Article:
The team then turned its attention to eliminating cold bridges and achieving airtightness. Andrew Shorten points out that external insulation, in addition to affecting the house’s character, can add a further challenge in a retrofit situation. “With external insulation, there’s now a huge gap between that insulation and the insulation under the floor.”
Shorten argues that insulating internally put him in a better position when it came to designing away cold bridges. Cutting away all floors and ceilings allowed the contractor to completely dryline internal walls. Installing new insulation beneath the floors and in the roof then allowed the team to effectively create a continuous, almost unbroken layer of insulation inside the house.
“If you draw a section through the house,” Shorten explains, “floor meets wall perfectly, wall goes through first floor perfectly, bar timber joists bridging, which isn’t a major deal. Then it goes up and meets the 450mm of attic insulation.
“All of the internal walls meet the external walls, creating a break in the insulation but we pumped the cavity with 100mm of bead, so that thermal bridge was nullified by the fact that there was more insulation out beyond it. It meant the compromise there was really minor.”
Airtightness was then achieved through a combination of OSB board and Siga tape. As has become increasingly common now, the build contract was subject to a substantial retention – in this case €30,000 – on achieving airtightness.
“We have a system where one person is in charge of the airtightness from start to finish on the project,” says Mark Higgins. “That one person is basically onsite all the time. He’s project leader.”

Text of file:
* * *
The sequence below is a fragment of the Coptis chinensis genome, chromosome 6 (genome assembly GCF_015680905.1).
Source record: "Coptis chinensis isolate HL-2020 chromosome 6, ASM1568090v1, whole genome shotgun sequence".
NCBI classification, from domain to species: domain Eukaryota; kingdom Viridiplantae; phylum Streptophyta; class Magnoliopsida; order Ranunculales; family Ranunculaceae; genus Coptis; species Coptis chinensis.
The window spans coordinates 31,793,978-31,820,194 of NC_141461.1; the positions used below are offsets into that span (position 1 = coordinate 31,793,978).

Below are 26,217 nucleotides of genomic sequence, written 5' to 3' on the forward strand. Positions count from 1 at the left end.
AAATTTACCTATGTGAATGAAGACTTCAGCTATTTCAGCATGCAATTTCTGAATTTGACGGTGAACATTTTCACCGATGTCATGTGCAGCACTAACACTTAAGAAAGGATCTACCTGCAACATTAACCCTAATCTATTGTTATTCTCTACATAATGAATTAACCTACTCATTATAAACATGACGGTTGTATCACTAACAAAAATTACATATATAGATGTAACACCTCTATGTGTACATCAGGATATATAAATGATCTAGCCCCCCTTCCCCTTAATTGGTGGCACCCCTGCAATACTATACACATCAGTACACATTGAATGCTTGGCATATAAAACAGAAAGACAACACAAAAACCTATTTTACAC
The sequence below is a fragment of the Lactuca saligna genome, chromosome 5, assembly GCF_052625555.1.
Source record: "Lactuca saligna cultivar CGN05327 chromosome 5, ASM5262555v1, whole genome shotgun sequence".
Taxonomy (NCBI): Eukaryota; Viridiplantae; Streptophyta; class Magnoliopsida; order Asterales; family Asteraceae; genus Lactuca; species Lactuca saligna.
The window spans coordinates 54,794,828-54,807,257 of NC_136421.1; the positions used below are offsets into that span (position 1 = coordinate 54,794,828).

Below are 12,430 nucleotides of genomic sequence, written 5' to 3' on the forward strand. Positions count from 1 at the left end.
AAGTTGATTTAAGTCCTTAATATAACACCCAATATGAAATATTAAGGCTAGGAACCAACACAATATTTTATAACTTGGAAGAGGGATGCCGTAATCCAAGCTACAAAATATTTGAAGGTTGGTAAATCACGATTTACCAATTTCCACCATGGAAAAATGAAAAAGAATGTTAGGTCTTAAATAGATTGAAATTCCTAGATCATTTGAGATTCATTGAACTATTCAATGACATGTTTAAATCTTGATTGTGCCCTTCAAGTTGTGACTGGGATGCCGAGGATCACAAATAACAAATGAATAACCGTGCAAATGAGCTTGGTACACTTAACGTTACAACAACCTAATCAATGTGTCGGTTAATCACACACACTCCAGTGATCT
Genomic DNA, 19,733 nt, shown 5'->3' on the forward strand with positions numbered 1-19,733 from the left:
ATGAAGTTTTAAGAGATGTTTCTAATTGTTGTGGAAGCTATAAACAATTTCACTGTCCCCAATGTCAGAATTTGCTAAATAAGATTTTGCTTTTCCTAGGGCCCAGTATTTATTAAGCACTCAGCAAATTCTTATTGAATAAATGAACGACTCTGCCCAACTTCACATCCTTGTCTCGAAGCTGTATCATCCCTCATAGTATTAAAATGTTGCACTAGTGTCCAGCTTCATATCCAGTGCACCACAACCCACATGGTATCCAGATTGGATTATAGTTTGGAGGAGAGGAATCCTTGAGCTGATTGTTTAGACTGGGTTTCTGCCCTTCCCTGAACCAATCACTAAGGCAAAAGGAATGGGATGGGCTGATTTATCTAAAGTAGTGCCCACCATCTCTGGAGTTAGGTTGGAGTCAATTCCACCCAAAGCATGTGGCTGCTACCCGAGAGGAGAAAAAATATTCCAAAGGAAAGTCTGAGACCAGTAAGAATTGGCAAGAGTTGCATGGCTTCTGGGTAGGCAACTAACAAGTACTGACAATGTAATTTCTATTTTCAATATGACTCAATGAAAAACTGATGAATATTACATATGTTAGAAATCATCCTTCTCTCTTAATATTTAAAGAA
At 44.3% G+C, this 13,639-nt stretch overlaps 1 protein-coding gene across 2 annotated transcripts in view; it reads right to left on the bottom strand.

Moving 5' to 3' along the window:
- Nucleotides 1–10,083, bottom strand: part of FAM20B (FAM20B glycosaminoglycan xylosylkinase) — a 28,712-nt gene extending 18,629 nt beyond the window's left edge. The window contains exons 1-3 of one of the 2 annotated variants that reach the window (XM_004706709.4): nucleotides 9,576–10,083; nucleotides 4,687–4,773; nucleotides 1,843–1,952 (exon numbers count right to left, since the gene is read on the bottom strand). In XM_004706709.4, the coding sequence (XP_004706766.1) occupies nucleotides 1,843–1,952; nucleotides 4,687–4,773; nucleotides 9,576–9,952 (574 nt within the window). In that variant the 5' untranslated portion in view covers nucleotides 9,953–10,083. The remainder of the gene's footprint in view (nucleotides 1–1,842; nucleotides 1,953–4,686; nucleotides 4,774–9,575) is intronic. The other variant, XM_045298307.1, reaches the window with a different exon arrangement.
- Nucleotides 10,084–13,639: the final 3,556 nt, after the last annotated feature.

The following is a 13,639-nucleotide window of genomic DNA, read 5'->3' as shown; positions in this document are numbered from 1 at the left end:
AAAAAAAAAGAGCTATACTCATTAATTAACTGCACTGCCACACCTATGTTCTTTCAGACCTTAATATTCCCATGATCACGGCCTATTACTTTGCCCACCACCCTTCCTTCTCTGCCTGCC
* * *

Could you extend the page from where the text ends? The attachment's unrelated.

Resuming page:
“When a trade finishes he’ll inspect, and he’ll advise before the trade starts as well. When you tell people that airtightness can cost anything between €5,000 and €10,000 they really don’t understand why – sure it’s only tapes and plastic. They don’t understand the amount of labour that goes into achieving it.”
He adds that he treats airtightness as a process, and that he doesn’t tend to make any money on that aspect of the build. The first and only airtightness test recorded 0.9 ACH, comfortably within the Enerphit limit of 1 ACH.
Heat now comes from a gas boiler, while a heater battery in the mechanical heat recovery ventilation system provides backup. “Because the extension is virtually all glazed apart from one wall,” says Shorten, “there was a risk of it being vulnerable to cold in the winter because of excessive heat loss, so that area has a separate zone heated by underfloor heating. We’ve found that that works perfectly.”
The new triple-glazed windows from Slowinscy deliver overall U-values of 0.7, while a bespoke rooflight over the office area, put together onsite by the contractor, was also designed to meet a 0.7 U-value.
Despite achieving Enerphit standards, so far neither client nor architect have opted to seek certification from the Passive House Institute. “It wasn’t high on our priority list.” Shorten admits. “But it’s at the standard. While we may go for it in the future, we haven’t pushed our client to get certification because it’s an expensive process.”
The clients are now in the house for seven months. There has been the usual adjustment period as they get used to how a passive space works. “I think it takes a little getting used to from a client’s point of view. We’ve experienced that with other clients as well. Once they’re in the house six months and they understand things, they get happy with it.”